Posts Tagged ‘cloud computing strategy’

Is the Cloud for Everything?

Recently, Indu Kodukula, SunGard EVP and CTO, was interviewed by Smart Business Philadelphia.  Here are a few of his remarks.  – CM

The #1 reason companies want to use the cloud for their ap­plications is to align their spending with busi­ness value.  Companies don’t know up-front what business return they would receive from a capital investment in enterprise IT.  Without the cloud, they have to make the invest­ment anyway and hope it is profitable.

Using the cloud makes a fundamental difference, because you only pay for the compute resources you use or the data you store.  You don’t have hardware to buy or install and, in a man­aged environment, you don’t need internal re­sources to manage your IT.  The service provider takes responsibility for maintaining the software, servers and applications.

As a result, companies utilizing the cloud for enterprise IT can make investments that are automatically in line with the business value.  Then, they can invest more capital into infrastructure and re­sources as the business becomes more successful.

Companies typically walk through several points when making the deci­sion to use the cloud.  First, the moment something moves outside your fire­wall, you don’t own it anymore.  So you have to decide what to keep in-house and what to move to the cloud.  Second, you must consider performance and availability of data in the cloud.  In the cloud, multisite availability is used for applications that (1) can tolerate only about four hours of downtime a year, (2) need geographic redundancy, or (3) are respon­sible for keeping the business up and running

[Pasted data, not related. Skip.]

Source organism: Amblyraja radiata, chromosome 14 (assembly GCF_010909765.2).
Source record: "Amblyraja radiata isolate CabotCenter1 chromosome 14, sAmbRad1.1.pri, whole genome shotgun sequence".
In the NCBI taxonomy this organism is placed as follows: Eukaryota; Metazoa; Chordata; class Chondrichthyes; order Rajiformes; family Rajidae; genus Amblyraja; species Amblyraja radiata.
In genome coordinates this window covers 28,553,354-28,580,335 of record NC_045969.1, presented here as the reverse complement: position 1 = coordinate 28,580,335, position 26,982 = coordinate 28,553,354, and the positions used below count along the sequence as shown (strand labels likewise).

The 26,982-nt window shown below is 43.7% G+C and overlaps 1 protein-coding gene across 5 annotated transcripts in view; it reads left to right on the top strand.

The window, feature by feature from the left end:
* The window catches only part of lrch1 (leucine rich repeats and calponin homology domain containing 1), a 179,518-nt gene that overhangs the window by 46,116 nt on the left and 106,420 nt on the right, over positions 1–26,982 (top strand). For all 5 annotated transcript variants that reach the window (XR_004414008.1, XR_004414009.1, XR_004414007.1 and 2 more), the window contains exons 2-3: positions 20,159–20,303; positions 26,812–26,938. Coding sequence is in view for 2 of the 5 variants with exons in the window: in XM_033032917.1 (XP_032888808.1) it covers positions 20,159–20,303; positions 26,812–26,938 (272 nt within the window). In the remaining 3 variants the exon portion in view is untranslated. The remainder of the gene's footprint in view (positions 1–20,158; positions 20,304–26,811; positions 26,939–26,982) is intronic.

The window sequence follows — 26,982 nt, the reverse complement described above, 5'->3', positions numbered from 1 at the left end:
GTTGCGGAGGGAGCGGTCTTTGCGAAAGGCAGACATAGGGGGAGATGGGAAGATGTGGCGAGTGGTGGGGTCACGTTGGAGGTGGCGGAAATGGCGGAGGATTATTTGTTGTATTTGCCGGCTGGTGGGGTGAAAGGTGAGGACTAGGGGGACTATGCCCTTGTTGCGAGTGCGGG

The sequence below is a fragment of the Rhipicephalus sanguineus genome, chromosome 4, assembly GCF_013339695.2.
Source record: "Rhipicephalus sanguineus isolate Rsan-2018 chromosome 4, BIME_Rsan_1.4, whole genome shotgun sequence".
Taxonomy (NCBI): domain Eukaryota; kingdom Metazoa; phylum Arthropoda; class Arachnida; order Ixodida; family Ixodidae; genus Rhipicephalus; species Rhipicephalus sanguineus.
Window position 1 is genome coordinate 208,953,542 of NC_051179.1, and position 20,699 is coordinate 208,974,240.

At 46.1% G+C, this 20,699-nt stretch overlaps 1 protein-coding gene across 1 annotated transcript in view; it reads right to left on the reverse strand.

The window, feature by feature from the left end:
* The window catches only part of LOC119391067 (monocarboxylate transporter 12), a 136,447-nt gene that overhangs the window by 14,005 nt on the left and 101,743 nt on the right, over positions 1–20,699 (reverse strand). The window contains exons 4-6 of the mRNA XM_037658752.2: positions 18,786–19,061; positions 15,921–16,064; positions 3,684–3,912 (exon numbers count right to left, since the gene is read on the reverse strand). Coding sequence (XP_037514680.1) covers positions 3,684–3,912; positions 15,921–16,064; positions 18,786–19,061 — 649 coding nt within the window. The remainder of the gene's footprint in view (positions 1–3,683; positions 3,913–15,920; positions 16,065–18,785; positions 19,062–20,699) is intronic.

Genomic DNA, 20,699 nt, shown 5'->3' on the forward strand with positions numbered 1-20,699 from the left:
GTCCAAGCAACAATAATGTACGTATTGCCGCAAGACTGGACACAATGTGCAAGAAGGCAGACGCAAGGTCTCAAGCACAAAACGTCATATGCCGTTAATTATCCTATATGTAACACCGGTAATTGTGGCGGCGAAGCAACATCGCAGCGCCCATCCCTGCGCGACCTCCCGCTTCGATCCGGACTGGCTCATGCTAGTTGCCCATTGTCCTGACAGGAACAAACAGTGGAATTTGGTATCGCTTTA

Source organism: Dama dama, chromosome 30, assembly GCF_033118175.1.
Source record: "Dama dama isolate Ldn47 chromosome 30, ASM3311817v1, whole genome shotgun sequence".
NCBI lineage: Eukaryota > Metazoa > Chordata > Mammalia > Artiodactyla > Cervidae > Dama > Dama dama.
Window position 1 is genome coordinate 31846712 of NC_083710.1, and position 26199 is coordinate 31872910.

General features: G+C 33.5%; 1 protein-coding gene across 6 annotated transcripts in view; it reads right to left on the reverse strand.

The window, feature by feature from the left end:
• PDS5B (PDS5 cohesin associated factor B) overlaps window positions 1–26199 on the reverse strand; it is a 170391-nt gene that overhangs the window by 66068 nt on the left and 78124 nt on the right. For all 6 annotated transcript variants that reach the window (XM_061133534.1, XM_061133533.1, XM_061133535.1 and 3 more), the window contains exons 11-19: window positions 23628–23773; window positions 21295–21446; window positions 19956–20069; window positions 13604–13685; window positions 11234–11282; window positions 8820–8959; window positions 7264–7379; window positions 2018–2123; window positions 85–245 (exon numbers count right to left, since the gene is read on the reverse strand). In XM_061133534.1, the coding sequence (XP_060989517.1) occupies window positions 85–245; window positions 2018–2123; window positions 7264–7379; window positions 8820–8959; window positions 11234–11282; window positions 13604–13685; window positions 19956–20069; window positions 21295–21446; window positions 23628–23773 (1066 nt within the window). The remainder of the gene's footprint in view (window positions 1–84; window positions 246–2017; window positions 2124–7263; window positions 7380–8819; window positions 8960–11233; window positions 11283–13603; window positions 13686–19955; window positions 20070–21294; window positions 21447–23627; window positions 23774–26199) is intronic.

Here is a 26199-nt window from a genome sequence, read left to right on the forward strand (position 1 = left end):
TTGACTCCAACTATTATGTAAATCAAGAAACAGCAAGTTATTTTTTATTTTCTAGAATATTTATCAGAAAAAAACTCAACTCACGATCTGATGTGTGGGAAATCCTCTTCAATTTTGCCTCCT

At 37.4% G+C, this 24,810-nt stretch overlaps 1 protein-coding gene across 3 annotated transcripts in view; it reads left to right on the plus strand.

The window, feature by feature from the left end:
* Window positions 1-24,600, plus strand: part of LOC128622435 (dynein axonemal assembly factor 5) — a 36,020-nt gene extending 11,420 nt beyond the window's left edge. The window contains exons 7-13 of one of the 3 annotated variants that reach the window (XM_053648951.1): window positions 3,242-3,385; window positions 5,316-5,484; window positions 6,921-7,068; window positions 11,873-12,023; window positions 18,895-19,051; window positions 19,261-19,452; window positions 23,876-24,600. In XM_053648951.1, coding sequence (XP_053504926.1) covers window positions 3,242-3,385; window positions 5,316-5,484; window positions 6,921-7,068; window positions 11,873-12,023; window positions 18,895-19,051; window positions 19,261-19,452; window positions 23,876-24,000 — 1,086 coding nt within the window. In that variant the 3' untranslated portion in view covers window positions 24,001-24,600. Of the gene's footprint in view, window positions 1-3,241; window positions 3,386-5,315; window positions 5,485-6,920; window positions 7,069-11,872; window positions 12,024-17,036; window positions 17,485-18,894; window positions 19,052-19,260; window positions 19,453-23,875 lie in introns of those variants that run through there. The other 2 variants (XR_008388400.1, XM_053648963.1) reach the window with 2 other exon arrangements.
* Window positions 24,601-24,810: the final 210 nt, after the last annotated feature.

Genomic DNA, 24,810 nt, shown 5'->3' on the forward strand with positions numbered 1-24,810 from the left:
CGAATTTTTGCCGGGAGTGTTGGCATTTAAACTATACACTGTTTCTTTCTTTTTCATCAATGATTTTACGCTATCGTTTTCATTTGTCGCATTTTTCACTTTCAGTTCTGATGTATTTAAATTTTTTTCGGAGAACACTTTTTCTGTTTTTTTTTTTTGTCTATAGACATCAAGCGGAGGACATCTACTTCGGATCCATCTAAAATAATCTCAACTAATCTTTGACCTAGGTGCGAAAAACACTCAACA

How can businesses get started?

The first step toward moving applications to the cloud is to do a virtualization assess­ment.  Then, determine which applications to virtualize.  Next, take the virtualized applications and decide what to keep in house and what to move outside your firewall.

Look for a cloud service provider that will guide you through the process, helping you understand and decide which applications should stay in house—either because they are not ready to be virtualized or they are too tied into business—and which applications can be moved safely.  The goal is to create a roadmap for moving applications to the cloud data center.

Which applications are good fits for the cloud?

If you have an application that supports your business and has such strong growth that it will need 10 times more resources next year than it does today, the elasticity the cloud offers is a great option.  If the applica­tion also uses modern technology, which is easier to virtualize, that combination makes it compelling to move that application to cloud.  Obviously, the business argument for moving older technology, like ERP, to the cloud is much less strong.